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Emerging Markets Face Revised Order
Byline: Jeremy adams in new york Secondary trading in emerging market bonds was quick to stabilise last week following the terrorist attacks on the US, but nervous borrowers might look elsewhere for funds in the short term. Whitney Kane, emerging...
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Equity Risk Premium Rises to New Levels
It was only a matter of time before the term equity risk premium (ERP) would be featured more prominently in analysts' reports, writes Lynn Strongin Dodds. Although ERP has been increasing since the market crashed last year, there was hope that...
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European Banks Wake to a Head-Start on US
European banks are beginning to stir from their summer torpor, gently easing their way back into the hurly-burly of financial markets after their prolonged seasonal siesta. Some take the convention to extremes: calls and e-mails to Nordic banks...
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Exchange Prices Affect IPO Activity
Byline: William Wright and Michael Hoare The share prices in the handful of listed European stock exchanges have fallen significantly worse than their wider markets since the attacks in the US. The sharp falls threaten to put the flurry of proposed...
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Fear Takes Hold in Financial Markets
Byline: Peter Wilson-Smith Editor-in-chief Fear and uncertainty are the dominant forces now gripping financial markets and there is no early end to this in sight. The violent swings taking place in equity markets reflect the rapid shifts in sentiment...
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Ford Halts Plans for Bond Sale
Byline: Miles Gregory-Costello Ford, the US-based international car maker, has postponed plans for a bond sale in the wake of the terrorist attacks in the US and amid a jittery market for auto bonds, according to syndicate sources. Ford had planned...
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Growing Force for Harmonisation
When members of the Financial Stability Forum (FSF) met in London earlier this month, the elite group of authorities responsible for financial stability took steps to soothe fraying nerves over the state of the cooling world economy. Members also applauded...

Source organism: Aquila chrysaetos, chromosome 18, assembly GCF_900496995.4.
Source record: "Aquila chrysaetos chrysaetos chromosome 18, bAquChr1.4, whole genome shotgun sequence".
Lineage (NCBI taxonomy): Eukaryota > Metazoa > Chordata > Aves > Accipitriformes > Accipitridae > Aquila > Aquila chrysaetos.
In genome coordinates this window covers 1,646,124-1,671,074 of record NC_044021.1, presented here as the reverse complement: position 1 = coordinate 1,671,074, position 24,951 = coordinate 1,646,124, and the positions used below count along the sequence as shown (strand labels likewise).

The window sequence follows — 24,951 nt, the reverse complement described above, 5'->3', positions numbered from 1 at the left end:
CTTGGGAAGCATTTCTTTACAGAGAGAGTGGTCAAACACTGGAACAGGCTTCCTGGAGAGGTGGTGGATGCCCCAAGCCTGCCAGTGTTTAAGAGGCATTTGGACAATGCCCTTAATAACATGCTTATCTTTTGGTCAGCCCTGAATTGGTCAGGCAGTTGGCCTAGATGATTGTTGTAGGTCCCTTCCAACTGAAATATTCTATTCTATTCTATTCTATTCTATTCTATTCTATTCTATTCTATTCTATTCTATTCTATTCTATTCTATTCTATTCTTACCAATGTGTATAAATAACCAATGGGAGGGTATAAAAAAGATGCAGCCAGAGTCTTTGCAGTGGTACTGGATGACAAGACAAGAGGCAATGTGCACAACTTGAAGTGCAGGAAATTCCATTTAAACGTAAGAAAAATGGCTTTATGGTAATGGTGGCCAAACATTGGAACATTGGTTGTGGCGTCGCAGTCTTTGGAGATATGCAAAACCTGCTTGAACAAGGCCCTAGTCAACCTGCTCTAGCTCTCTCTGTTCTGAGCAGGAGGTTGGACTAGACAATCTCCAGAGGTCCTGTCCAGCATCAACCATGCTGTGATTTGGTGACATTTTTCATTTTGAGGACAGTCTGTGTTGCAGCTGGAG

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Hooked on the Surging Power of the Waves
Byline: Mark Talbot is director of international bonds at State Street Global Advisors. His ruling passion is surfing "Surfing is one of the hardest sports to learn and yet one of the most rewarding. You either love it or hate it and if you love...
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Insurance
The Mail on Sunday Crucial paperwork for insuring the World Trade Center had not been completed when terrorists attacked. Cover for the twin towers was being arranged by the Willis Group, the world's third largest insurance broker, said senior...
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Letter from Hong Kong
Hong Kong may be recovering from the wettest summer on record but it is the investment banking community which has had to weather the real storm. With deals among the Association of Southeast Asian Nations (Asean) all but extinct, banks are looking...
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Market Slump Worst since 1973
Byline: Nicholas Lockley and Miles Gregory-Costello The peak-to-trough fall in US and European stock markets, which accelerated last week in reaction to the attacks on the World Trade Center in New York, has now become the worst since the world...
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Maverick Odey's Style Is Returning to Fashion
Hedge fund manager Crispin Odey is finding it easier to find interesting stocks to buy, despite continuing bear market conditions. He says: "I'm a huge fan of the potential in certain stocks such as Railtrack and BSkyB. But there's no point in holding...
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Mercapital Still Has Lots to Spend
The Spanish private equity market has grown exponentially in the past few years and Mercapital Servicios Financieros, Spain's largest buy-out firm, is sitting pretty. It has nearly E500m ($463m) of a E600m fund that closed last December still to...
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New York Attack Shows Importance of Basel Committee's Capital Plans
As unthinkable as they seemed just two weeks ago, the tragic events of September 11 underscored most dramatically the extremes of risk faced by financial services firms operating in an increasingly global and unpredictable marketplace. Banks and...
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Old Guard Wins out over TMT in FTSE Reshuffle
Byline: Lynn Strongin Dodds The FTSE quarterly reshuffle at the end of last week was the latest chapter in the downfall of technology, media and telecoms (TMT) stocks. Only 18 months ago, these shares accounted for roughly 32.5% of the FTSE 100,...
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Owl 600th to List on AIM despite Market Downturn
Byline: Shanny Basar Owl Technologies, a UK ship cleaning company, became the 600th quoted company on AIM, the alternative investment market for growth companies on the London Stock Exchange. During the month, the number of listed AIM companies...
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Pay Unrest at Threadneedle
Byline: Nick Gilbert Senior staff at Threadneedle, the top performing fund manager, are pressing for a hefty incentive package to stay on after Zurich Financial Services completes the expected sale of its much larger, but ailing, US fund management...
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Reinsurance Firms Seek Massive Securitisations
Byline: Mike Foster Reinsurance companies are working on plans to securitise chunks of their portfolios worth billions of dollars following losses incurred by the destruction of the World Trade Center (WTC). Estimates of WTC losses relating to building,...
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Risk vs Return Is Now More Complex